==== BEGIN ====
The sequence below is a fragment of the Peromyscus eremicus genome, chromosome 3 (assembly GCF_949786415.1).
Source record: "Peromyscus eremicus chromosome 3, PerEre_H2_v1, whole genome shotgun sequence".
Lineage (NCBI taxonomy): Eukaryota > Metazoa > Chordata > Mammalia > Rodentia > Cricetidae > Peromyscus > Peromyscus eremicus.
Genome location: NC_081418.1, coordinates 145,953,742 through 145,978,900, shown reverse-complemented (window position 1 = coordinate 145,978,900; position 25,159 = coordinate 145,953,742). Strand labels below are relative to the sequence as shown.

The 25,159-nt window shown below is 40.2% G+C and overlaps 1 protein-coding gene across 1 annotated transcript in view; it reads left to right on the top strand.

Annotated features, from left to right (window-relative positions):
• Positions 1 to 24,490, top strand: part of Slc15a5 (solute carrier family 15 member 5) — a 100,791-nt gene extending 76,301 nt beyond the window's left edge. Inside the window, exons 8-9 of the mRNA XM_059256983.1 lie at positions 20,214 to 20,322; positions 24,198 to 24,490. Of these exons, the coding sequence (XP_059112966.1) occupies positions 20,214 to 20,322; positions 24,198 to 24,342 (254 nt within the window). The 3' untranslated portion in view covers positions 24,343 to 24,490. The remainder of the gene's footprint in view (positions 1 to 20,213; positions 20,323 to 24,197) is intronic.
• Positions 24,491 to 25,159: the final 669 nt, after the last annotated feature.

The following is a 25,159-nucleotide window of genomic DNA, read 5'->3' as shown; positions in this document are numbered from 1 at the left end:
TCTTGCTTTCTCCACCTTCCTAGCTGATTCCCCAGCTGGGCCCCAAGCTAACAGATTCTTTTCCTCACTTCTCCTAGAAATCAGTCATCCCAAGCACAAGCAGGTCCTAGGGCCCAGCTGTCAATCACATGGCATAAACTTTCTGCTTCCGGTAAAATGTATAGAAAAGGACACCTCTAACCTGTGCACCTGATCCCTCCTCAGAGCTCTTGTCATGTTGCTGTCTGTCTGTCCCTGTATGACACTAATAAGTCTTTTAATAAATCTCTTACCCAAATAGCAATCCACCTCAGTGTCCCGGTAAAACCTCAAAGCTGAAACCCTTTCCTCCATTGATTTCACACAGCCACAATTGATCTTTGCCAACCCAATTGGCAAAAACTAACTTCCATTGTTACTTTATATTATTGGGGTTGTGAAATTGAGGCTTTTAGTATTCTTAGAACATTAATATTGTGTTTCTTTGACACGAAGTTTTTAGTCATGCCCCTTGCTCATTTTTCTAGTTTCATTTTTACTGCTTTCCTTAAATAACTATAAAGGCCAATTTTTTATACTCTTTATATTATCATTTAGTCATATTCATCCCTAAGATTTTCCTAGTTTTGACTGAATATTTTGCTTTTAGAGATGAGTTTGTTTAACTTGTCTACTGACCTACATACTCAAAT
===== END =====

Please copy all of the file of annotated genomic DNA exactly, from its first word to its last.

The sequence below is a fragment of the Peromyscus eremicus genome, chromosome 3 (assembly GCF_949786415.1).
Source record: "Peromyscus eremicus chromosome 3, PerEre_H2_v1, whole genome shotgun sequence".
Lineage (NCBI taxonomy): Eukaryota > Metazoa > Chordata > Mammalia > Rodentia > Cricetidae > Peromyscus > Peromyscus eremicus.
Genome location: NC_081418.1, coordinates 145,953,742 through 145,978,900, shown reverse-complemented (window position 1 = coordinate 145,978,900; position 25,159 = coordinate 145,953,742). Strand labels below are relative to the sequence as shown.

The 25,159-nt window shown below is 40.2% G+C and overlaps 1 protein-coding gene across 1 annotated transcript in view; it reads left to right on the top strand.

Annotated features, from left to right (window-relative positions):
• Positions 1 to 24,490, top strand: part of Slc15a5 (solute carrier family 15 member 5) — a 100,791-nt gene extending 76,301 nt beyond the window's left edge. Inside the window, exons 8-9 of the mRNA XM_059256983.1 lie at positions 20,214 to 20,322; positions 24,198 to 24,490. Of these exons, the coding sequence (XP_059112966.1) occupies positions 20,214 to 20,322; positions 24,198 to 24,342 (254 nt within the window). The 3' untranslated portion in view covers positions 24,343 to 24,490. The remainder of the gene's footprint in view (positions 1 to 20,213; positions 20,323 to 24,197) is intronic.
• Positions 24,491 to 25,159: the final 669 nt, after the last annotated feature.

The following is a 25,159-nucleotide window of genomic DNA, read 5'->3' as shown; positions in this document are numbered from 1 at the left end:
TCTTGCTTTCTCCACCTTCCTAGCTGATTCCCCAGCTGGGCCCCAAGCTAACAGATTCTTTTCCTCACTTCTCCTAGAAATCAGTCATCCCAAGCACAAGCAGGTCCTAGGGCCCAGCTGTCAATCACATGGCATAAACTTTCTGCTTCCGGTAAAATGTATAGAAAAGGACACCTCTAACCTGTGCACCTGATCCCTCCTCAGAGCTCTTGTCATGTTGCTGTCTGTCTGTCCCTGTATGACACTAATAAGTCTTTTAATAAATCTCTTACCCAAATAGCAATCCACCTCAGTGTCCCGGTAAAACCTCAAAGCTGAAACCCTTTCCTCCATTGATTTCACACAGCCACAATTGATCTTTGCCAACCCAATTGGCAAAAACTAACTTCCATTGTTACTTTATATTATTGGGGTTGTGAAATTGAGGCTTTTAGTATTCTTAGAACATTAATATTGTGTTTCTTTGACACGAAGTTTTTAGTCATGCCCCTTGCTCATTTTTCTAGTTTCATTTTTACTGCTTTCCTTAAATAACTATAAAGGCCAATTTTTTATACTCTTTATATTATCATTTAGTCATATTCATCCCTAAGATTTTCCTAGTTTTGACTGAATATTTTGCTTTTAGAGATGAGTTTGTTTAACTTGTCTACTGACCTACATACTCAAAT